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July 10, 2005



OK, you're right, I only read 67 pages. I'll finish the damn thing tonight and get back to you. It's possible I just can't stand fantasy, period, although I doubt it, since I really like broiled snails.


Mmm, snails.

Ian Welsh

Curse of Chalion is a brilliant book and perhaps LMB's best. It's set in a feudal world, and every feudal civilization that ever existed was patriarchal and misogynistic. The protagonist isn't interested in the princess at all, as a love interest, but rather her maid in waiting and that's fairly obvious, fairly early in.

But the overarching theme of the book is neither patriarchy, nor romance, but the relation of humans to their gods and their religion.

Paladin of Souls, on the other hand, is quite clumsy in my opinion, and not very good at all. The Bastard appears much too often and directly tells the protagonist what to do. Curse of Chalion is about faith - the Daughter almost never speaks directly to the protagonist. Paladin of Souls falls down on that.

Which goes to show that even the best author doesn't always hit.

If you want FemFic from LMB read "Ethan of Athos" or "Shards of Honor".


I know I said I'd finish it, but I had to bail when Benadryl started excreting blood and it turned out he had a demon and a buttmunch rolled up in his tummy. No can do.

Princess, lady-in-waiting, whatever you want to call'em, the guy pitches quite the tent over both of'em during the swimming scene when their filmy tunics get, you know, wet and clingy.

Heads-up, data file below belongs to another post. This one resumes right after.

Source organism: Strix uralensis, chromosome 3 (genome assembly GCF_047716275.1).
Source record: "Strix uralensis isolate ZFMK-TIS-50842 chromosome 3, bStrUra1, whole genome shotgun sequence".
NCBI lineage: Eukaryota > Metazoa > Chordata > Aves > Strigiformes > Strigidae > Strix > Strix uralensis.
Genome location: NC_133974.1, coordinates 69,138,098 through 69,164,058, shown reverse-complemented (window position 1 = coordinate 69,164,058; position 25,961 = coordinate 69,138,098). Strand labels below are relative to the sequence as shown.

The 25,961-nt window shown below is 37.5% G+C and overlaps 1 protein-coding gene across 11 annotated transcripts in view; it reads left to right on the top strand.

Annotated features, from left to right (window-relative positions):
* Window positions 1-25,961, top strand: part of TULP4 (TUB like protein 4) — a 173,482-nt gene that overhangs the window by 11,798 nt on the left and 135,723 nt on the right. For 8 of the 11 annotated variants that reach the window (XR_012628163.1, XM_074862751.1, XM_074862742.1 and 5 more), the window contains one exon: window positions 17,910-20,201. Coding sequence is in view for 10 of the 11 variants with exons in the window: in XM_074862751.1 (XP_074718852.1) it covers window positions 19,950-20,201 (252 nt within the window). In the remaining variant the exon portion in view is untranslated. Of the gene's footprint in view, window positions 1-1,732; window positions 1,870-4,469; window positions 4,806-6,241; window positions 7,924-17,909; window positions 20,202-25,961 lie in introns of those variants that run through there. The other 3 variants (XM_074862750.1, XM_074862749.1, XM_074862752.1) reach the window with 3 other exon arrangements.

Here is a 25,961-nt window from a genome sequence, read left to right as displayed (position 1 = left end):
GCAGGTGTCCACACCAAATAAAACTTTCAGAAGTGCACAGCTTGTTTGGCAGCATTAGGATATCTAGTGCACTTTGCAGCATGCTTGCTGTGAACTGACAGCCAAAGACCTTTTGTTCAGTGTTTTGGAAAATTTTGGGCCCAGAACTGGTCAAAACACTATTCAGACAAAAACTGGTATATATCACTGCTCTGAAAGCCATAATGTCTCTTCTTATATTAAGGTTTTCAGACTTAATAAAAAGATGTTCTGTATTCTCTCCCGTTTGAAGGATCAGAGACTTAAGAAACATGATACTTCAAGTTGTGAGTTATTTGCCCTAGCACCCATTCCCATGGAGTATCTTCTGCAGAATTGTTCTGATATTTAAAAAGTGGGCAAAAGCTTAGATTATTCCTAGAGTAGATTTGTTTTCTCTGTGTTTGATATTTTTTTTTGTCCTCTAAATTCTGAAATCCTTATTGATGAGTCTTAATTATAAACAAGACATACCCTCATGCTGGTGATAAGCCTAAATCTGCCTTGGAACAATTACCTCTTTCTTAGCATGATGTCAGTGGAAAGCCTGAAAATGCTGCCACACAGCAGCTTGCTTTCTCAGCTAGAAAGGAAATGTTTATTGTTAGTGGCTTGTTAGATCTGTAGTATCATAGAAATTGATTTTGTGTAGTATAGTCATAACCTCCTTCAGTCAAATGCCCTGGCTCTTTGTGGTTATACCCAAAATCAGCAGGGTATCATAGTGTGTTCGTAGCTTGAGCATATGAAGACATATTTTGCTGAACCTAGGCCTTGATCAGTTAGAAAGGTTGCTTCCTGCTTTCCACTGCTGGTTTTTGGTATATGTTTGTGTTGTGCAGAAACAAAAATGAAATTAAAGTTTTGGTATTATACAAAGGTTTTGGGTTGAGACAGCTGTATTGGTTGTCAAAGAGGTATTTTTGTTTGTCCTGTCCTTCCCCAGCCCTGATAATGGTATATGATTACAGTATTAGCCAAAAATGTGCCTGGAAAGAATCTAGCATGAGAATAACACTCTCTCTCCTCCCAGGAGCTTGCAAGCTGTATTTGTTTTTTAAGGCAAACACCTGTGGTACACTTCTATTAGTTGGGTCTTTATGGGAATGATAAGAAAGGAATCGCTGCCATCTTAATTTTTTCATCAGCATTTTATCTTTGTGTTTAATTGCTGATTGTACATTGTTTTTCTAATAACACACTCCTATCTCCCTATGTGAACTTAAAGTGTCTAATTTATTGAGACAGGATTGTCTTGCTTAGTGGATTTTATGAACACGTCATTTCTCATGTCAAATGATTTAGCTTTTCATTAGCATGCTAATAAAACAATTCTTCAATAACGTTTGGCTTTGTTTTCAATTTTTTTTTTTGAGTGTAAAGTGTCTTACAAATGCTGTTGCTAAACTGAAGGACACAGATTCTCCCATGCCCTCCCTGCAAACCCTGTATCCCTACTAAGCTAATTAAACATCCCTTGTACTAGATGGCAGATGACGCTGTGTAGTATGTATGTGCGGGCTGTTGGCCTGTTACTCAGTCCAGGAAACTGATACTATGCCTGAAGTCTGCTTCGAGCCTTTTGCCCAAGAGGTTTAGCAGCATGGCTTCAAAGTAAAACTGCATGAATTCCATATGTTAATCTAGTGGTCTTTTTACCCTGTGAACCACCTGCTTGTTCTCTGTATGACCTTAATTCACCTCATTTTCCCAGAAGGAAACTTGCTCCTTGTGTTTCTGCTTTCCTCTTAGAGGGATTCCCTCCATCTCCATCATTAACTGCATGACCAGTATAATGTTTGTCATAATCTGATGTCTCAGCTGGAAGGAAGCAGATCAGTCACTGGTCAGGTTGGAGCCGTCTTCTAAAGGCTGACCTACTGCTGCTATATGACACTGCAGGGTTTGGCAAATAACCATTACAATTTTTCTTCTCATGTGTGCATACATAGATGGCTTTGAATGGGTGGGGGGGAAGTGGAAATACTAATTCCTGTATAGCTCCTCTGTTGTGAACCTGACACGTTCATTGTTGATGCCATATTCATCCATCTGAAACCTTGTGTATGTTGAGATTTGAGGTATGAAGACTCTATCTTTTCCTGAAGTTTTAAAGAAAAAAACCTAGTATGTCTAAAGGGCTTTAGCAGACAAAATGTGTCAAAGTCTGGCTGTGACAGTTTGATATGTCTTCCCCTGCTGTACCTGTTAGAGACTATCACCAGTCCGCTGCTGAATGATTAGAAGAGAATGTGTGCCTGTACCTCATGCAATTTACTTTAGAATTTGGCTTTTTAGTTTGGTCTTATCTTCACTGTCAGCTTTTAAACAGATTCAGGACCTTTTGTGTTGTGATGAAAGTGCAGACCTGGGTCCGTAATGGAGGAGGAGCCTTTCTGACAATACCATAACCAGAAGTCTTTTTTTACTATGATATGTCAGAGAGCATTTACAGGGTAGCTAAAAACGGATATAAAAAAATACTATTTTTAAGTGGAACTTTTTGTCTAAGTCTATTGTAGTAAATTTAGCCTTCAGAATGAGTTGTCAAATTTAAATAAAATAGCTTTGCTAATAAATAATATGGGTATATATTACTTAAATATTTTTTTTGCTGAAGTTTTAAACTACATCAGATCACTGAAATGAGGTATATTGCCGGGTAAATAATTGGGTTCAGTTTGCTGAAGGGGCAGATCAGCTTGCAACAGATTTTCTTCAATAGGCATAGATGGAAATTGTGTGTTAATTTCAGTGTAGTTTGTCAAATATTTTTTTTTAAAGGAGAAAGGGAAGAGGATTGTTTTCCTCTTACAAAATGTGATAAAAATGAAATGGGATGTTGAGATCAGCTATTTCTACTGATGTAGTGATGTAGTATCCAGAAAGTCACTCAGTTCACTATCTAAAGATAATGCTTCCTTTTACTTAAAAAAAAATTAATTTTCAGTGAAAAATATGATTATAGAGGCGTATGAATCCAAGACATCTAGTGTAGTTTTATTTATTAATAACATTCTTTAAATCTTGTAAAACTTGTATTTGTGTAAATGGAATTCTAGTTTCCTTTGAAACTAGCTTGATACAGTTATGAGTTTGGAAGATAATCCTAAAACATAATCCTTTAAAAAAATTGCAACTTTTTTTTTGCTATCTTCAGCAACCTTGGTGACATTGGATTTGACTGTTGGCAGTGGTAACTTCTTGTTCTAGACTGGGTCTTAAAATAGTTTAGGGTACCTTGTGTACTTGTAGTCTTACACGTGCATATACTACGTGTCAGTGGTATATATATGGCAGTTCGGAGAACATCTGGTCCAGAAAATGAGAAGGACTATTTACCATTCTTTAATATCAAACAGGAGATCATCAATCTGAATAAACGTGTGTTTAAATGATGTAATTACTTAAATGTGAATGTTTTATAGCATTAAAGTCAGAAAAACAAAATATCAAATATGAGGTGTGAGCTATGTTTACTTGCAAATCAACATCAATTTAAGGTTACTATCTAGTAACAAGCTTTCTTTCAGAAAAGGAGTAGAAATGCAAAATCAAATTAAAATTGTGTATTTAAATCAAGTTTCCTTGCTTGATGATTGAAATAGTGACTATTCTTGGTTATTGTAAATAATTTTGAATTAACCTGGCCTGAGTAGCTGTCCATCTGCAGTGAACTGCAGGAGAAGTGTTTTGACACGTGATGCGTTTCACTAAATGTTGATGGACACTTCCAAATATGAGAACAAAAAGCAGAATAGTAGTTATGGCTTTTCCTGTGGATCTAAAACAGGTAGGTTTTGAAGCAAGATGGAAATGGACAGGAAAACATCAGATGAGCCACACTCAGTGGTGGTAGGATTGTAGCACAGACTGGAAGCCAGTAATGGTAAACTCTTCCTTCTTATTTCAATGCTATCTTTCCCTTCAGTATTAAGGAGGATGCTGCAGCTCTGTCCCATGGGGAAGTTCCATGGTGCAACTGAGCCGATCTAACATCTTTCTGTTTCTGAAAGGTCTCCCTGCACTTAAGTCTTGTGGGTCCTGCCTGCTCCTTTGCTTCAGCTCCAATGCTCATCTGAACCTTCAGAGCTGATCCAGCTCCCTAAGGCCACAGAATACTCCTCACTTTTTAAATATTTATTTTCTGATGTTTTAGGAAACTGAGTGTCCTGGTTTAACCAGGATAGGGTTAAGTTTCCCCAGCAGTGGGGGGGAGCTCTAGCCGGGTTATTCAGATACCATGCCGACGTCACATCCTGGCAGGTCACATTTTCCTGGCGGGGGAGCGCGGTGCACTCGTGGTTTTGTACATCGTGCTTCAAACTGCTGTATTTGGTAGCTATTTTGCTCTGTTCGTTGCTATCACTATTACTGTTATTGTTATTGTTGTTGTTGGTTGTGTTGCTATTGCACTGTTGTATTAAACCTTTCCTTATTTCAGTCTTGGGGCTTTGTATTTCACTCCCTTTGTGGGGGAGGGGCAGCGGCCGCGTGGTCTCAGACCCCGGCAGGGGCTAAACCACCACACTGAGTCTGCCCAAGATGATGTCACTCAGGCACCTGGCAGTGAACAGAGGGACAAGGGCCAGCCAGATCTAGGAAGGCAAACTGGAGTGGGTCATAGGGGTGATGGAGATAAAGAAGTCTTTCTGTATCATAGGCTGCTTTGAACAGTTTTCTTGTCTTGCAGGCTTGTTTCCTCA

Meanwhile, I just finished Philip K Dick's Radio Free Albemuth. Now that's a book about religion! Hoo-hah!


Oh, well, too bad. I simply don't think the fantasy genre is for you, then. I thought that the demon-tumour was an interesting concept, a kind of male anti-pregnancy, and it has a neat twist at the end. It's a matter of taste.

Actually, I myself drifted away from fantasy into SF a while ago for similar reasons (gets repetitive), but sometimes I go back particularly if an SF writer I really liked decides to turn to SF. I hope you don't give up on LMB, since her SF is so amazingly good. But I am still far more of a Cherryh fan.

One of the problems with fantasy is that the problems with the medieval/feudal life is often soft-pedalled. You may like George R. R. Martin's work, which is still a patriarchal feudal society, but the victims of the system aren't soft-pedalled. Very gruesome and depressing though. Actually, you probably wouldn't be able to get over the setting either :)

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